There has been so much going that I have no clue as to how many winter storms have actually occurred in the last month. I explained that March was going to bring with it a more volatile pattern with wild swings in temperatures, while some areas would stay consistently cold. This week is going to be a great example of what I was talking about. Patterns like these can even be more exciting that the locked-in cold pattern that we saw last month. March will be characterized by Arctic cold, warmups, snow/ice storms, severe weather, etc.
Temperatures were warm across parts of the East Coast and southeastern U.S. today, but this bi-polar weather is going to continue. First, a wedge of high pressure is going to begin building along the east side of the mountains tonight and tomorrow, so many regions along the East Coast as far south as South Carolina and northern Georgia will be cold tomorrow.
This cold air is going to get eroded away ahead of a very strong cold front that will be pushing south mid-week. Many regions that will be in the warm-sector ahead of the front will be stormy and warm on Tuesday night/Wednesday and then flip cold once again. On the back end, another winter storm looms. So think about this. Some regions were warm today, will be cold tomorrow, will be warm on Wednesday, and cold on Thursday going into Friday.
This will generally hold true, but just be aware that because I cover the entire United States, I don’t get to be as detailed for specific regions as I would like.
Winter Storm Potential:
Most of you are here to find out what’s going to happen with the mid-week winter storm. There is another piece of energy off of Baja California that will get absorbed into a trough digging south. In fact, there are several pieces of energy coming in from different locations this week, which is why I keep going on about how active this pattern is.
Once this cold front moves south and cold air begins to win the battle, precipitation is going to develop and move along the backend of this front and give many areas (including parts of the Deep South) an ice/snowstorm. What happens will depend on where you’re at, so I’ll probably have to make my own map tomorrow to clear everything up a bit more. What makes this difficult for me to cover is because many regions will go from rain/storms to ice to snow. Some will only go over to ice, and some will stay rain the entire time.
Tuesday night going into Wednesday will be the general timeframe that many regions across the Southern Plains will see the transition from rain to ice and eventually over to snow for the more northern regions. Areas as far south as Dallas and maybe even farther south will probably get decent ice accumulations out of this.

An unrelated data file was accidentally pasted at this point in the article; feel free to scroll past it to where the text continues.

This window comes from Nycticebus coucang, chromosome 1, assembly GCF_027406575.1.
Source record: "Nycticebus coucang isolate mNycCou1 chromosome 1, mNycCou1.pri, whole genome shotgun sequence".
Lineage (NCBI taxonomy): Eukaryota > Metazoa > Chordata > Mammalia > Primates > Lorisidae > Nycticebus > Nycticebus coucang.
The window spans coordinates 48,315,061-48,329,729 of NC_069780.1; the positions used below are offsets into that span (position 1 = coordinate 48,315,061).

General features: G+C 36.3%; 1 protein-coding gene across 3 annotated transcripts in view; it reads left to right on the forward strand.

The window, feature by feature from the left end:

Latest projection for Wednesday morning from the GFS model:
Later on Wednesday going into Wednesday night/Thursday morning, much of Arkansas, northern and central Louisiana, northern and central Mississippi, northern and central Alabama, much of Tennessee/Kentucky and extending northeastward will see the transition from rain to ice and eventually over to all snow for the more northern regions. Unfortunately, many of the more southern areas could remain ice the entire time. Total accumulations will vary depending on the region, so I’m not going to cover that in this article. Parts of the Mid-Atlantic and Northeast will also be impacted with a big snow/ice storm from parts of North Carolina/Virginia and northward.
Latest projection for Wednesday night from the GFS model:
Latest projection for Thursday morning from the GFS model:
Another big uncertainty is how far east and south this frozen precipitation will spread and changeover. The model guidance has been pretty consistent with projecting a big winter storm for the regions I just mentioned, but kind of fades everything out farther east into Georgia, South Carolina, and into parts of North Carolina. I’m keeping a close watch on this zone because the cold air eventually will be available for a transition to ice and/or snow to occur. The big question is how much moisture will be available by the time the cold air arrives. So be sure to watch this closely, but just be aware that a level of uncertainty exists. Some areas might get a surprise. I emphasize the word MIGHT.
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The photo used in the featured image today was taken in Arab, Alabama by Andy Kinard. This was from the last big winter storm in that area.